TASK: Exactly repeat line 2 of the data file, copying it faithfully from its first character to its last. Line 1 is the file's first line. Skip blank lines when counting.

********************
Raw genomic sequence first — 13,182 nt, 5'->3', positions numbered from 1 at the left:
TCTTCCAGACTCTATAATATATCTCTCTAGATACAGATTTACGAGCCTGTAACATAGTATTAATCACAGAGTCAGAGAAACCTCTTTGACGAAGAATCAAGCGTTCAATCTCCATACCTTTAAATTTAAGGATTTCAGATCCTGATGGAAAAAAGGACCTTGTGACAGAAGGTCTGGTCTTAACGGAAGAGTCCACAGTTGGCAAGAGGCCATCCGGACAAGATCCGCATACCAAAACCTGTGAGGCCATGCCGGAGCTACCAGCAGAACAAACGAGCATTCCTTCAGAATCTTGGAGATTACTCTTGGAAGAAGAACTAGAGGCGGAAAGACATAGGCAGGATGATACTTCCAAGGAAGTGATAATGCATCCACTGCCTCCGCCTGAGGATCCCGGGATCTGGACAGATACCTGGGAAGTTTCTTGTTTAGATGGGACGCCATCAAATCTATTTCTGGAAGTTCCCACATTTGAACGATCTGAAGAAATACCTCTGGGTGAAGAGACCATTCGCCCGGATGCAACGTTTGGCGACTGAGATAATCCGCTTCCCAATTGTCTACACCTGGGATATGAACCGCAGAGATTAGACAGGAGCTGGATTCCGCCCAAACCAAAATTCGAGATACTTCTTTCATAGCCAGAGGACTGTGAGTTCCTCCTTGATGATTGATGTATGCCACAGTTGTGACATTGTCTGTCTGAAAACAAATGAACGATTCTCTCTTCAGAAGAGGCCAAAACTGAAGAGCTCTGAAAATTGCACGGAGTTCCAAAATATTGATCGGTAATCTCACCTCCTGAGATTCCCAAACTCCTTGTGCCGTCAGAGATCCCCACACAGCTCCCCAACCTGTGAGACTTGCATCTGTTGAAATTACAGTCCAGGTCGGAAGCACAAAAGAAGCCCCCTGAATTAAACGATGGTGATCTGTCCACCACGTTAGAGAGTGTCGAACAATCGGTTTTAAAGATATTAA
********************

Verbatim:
TCTTCCAGACTCTATAATATATCTCTCTAGATACAGATTTACGAGCCTGTAACATAGTATTAATCACAGAGTCAGAGAAACCTCTTTGACGAAGAATCAAGCGTTCAATCTCCATACCTTTAAATTTAAGGATTTCAGATCCTGATGGAAAAAAGGACCTTGTGACAGAAGGTCTGGTCTTAACGGAAGAGTCCACAGTTGGCAAGAGGCCATCCGGACAAGATCCGCATACCAAAACCTGTGAGGCCATGCCGGAGCTACCAGCAGAACAAACGAGCATTCCTTCAGAATCTTGGAGATTACTCTTGGAAGAAGAACTAGAGGCGGAAAGACATAGGCAGGATGATACTTCCAAGGAAGTGATAATGCATCCACTGCCTCCGCCTGAGGATCCCGGGATCTGGACAGATACCTGGGAAGTTTCTTGTTTAGATGGGACGCCATCAAATCTATTTCTGGAAGTTCCCACATTTGAACGATCTGAAGAAATACCTCTGGGTGAAGAGACCATTCGCCCGGATGCAACGTTTGGCGACTGAGATAATCCGCTTCCCAATTGTCTACACCTGGGATATGAACCGCAGAGATTAGACAGGAGCTGGATTCCGCCCAAACCAAAATTCGAGATACTTCTTTCATAGCCAGAGGACTGTGAGTTCCTCCTTGATGATTGATGTATGCCACAGTTGTGACATTGTCTGTCTGAAAACAAATGAACGATTCTCTCTTCAGAAGAGGCCAAAACTGAAGAGCTCTGAAAATTGCACGGAGTTCCAAAATATTGATCGGTAATCTCACCTCCTGAGATTCCCAAACTCCTTGTGCCGTCAGAGATCCCCACACAGCTCCCCAACCTGTGAGACTTGCATCTGTTGAAATTACAGTCCAGGTCGGAAGCACAAAAGAAGCCCCCTGAATTAAACGATGGTGATCTGTCCACCACGTTAGAGAGTGTCGAACAATCGGTTTTAAAGATATTAA